Tuesday, 13 December 2011

Daily Cycling Facts 13.12.11

Alison Shanks
(image credit: Nicola CC BY-SA 3.0)
Lithuanian Simona Krupeckaitė, the track cyclist who became 500m World Champion in 2007 and set a new world record in the process, was born in Utena on this day in 1982

Roger Ilegems, track and road cyclist and a gold medal winner at the 1984 Olympics in Los Angeles (points race), was born in Niel, Belgium on this day in 1962.

Alexis Michiels was born on this day (some sources say 19.12) in Brussels, 1883. He entered the 1919 Tour de France but abandoned in Stage 2.

New Zealander Alison Shanks was born in Dunedin on this day in 1982. She took up cycling in 2005 and, just a year later, was competing in the Commonwealth Games where she came 4th in the Pursuit.

Danish ex-professional track cyclist Hans-Henrik Ørsted was born on this day in 1954 in  Grenå.

Zbigniew Spruch, born on this day in the Polish town Kożuchów, won the 1995 Tour of Poland and finished the 1999 Gent-Wevelgem in 2nd place.

Peter Luttenberger, born in Bad Radkersburg, Austria on this day in 1972, won Stage 7 and the overall General Classification at the 1996 Tour de Suisse; then followed it up with 5th overall at the Tour de France that same year, thus immediately raising hopes among Austrian cycling fans that their nation would have its first Tour winner within a year or two (Max Bulla, born in Vienna, had won in the Independents Classification in 1931 as well as winning three stages and leading the race for a day - the only time in the history of the race that a non-professional touriste-routier rider did so). He never quite managed to do so well again, unfortunately - he was 13th in 1997, 21st in 2000 and 13th again in 2003.

Leopard Trek
On this day in 2011, Jakob Fuglsang announced that a new team being put together by Brian Nygaard in Luxembourg was going to be known as Team Leopard. It was to be built around Andy Schleck, who had revealed himself as a likely Tour de France winner, and would include his brother Frank, Jakob himself, Stuart O'Grady, Fabian Cancellara and Jens Voigt (all previously of Saxo Bank) - some of the most popular riders of their generation (and the previous, in the case of Voigt), which meant that they enjoyed enormous exposure right from the start. Shortly after the announcement, Trek Bicycles came in as a full sponsor and the team became Leopard Trek.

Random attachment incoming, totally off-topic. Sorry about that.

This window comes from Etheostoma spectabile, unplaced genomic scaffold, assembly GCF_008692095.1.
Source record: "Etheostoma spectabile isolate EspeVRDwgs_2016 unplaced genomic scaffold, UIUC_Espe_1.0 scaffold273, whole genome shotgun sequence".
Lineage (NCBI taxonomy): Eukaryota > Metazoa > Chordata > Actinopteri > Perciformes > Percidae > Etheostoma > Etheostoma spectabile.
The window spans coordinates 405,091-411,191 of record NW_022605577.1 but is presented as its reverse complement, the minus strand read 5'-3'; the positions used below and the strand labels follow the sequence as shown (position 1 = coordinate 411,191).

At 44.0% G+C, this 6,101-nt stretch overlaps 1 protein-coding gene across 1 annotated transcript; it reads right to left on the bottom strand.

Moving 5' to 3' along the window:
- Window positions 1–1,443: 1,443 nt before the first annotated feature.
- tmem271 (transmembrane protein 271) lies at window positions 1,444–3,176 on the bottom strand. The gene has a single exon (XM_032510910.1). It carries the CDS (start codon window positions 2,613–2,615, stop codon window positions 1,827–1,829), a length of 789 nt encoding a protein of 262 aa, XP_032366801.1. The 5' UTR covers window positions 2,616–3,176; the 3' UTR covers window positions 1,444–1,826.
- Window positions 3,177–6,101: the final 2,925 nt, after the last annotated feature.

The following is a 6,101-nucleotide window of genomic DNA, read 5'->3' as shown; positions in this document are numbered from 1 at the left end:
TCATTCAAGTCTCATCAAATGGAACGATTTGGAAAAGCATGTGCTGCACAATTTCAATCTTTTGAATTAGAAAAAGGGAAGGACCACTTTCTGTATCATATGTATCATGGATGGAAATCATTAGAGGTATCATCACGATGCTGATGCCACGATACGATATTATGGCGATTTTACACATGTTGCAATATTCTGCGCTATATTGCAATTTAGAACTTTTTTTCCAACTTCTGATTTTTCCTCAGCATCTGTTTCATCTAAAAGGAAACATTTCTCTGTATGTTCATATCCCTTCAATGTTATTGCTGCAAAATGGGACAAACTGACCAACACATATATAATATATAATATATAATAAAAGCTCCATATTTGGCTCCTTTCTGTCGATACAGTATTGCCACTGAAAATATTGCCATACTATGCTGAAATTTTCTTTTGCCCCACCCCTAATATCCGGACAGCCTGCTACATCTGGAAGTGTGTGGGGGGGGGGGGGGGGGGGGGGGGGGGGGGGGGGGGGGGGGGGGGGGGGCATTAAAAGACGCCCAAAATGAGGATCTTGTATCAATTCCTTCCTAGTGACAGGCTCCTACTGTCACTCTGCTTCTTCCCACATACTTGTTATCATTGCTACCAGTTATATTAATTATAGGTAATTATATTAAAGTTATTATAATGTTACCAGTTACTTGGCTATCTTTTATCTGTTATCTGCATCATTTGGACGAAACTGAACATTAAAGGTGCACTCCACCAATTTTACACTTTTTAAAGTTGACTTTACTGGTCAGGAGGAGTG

Jakob Fuglsang
(image credit: Thomas Ducroquet CC BY-SA 3.0)
The Schlecks would later claim that "leopard" (which, we were all soon being told, should be pronounced "lay oh pard") came from a WW2 German tank of the same name (the only German tanks bearing the name were not in fact produced until the middle of the 1950s) which seemed, perhaps, a slightly odd choice since the Nazis had invaded Luxembourg and its neighbours and killed lots of the inhabitants; but it's more likely that the name actually came from Nygaard's company Leopard Racing anyway, so the wisdom/stupidity of the Schleck explanation is moot.

Other births: Alexis Michiels (France, 1883, died 1976); Abe Jonker (South Africa, 1933, died 1991); István Schillerwein (Hungary, 1933); David Humphreys (Australia, 1936); Yasuhiro Ando (Japan, 1969).

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